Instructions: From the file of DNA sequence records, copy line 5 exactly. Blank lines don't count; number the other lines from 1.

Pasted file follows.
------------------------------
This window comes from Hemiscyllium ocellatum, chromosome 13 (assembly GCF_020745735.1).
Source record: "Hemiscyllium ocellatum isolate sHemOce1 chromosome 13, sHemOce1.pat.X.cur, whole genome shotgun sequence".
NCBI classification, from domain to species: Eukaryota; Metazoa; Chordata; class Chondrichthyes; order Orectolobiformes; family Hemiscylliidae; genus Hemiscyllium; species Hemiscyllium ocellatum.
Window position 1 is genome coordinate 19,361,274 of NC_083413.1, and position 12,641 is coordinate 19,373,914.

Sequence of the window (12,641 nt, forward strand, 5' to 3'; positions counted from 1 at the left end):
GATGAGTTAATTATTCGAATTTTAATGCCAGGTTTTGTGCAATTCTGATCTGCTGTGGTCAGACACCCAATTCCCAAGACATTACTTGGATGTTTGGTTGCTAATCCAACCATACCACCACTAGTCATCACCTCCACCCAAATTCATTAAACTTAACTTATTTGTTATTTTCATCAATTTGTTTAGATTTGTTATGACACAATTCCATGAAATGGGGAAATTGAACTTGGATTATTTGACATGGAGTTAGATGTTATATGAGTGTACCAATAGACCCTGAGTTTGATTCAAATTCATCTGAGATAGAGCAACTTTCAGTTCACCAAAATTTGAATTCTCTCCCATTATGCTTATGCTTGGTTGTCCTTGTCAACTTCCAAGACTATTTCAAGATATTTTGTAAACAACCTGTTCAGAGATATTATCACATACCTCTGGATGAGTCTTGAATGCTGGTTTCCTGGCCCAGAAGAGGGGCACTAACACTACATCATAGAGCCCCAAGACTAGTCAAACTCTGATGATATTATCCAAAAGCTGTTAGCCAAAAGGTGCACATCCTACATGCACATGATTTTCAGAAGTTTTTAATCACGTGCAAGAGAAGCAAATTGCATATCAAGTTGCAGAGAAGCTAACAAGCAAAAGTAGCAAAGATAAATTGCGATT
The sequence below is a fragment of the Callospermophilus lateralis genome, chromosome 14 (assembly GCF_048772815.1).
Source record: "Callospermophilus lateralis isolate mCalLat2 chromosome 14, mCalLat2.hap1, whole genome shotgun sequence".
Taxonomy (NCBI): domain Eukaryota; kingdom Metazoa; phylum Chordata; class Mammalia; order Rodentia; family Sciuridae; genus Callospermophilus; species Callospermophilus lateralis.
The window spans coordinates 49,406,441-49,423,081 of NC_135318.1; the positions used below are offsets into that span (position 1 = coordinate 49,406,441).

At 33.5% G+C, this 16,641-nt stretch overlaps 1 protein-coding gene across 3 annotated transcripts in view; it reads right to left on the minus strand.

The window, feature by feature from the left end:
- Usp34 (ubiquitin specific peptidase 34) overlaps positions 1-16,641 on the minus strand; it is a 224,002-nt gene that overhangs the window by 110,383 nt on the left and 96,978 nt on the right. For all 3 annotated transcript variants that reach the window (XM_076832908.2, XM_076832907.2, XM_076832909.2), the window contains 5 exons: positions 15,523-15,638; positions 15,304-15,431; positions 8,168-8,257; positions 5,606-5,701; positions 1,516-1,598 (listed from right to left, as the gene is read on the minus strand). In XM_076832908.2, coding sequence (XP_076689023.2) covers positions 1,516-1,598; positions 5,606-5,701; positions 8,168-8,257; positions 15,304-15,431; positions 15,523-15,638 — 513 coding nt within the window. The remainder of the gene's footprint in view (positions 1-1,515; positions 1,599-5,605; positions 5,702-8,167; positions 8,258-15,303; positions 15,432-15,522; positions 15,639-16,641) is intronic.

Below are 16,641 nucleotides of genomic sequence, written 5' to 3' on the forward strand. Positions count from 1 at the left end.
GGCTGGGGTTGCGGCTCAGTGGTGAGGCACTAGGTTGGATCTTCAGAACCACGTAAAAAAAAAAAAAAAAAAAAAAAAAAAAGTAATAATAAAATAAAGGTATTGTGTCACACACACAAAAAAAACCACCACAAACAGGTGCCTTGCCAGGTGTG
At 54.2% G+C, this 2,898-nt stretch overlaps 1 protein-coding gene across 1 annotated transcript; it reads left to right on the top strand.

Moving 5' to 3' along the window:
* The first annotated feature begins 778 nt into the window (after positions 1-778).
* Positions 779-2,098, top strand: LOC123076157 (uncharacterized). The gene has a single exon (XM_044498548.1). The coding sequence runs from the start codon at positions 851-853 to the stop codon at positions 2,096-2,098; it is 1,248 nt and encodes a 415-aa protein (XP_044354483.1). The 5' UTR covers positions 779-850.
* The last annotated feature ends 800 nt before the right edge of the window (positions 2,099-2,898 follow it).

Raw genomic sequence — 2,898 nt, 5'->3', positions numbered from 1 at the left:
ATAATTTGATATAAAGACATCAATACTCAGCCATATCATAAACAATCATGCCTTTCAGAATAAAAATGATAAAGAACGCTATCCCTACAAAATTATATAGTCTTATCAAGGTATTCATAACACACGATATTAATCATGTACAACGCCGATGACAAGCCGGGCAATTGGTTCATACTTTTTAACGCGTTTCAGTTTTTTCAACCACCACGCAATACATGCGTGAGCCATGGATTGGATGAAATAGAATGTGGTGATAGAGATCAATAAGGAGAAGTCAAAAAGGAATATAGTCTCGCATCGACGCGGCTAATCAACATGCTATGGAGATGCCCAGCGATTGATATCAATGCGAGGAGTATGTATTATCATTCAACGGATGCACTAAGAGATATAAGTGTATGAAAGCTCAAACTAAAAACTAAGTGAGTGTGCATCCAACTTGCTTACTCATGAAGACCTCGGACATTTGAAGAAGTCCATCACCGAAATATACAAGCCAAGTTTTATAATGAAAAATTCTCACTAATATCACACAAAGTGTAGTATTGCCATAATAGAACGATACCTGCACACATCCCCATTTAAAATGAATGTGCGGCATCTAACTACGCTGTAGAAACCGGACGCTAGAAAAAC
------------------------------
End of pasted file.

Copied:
Sequence of the window (12,641 nt, forward strand, 5' to 3'; positions counted from 1 at the left end):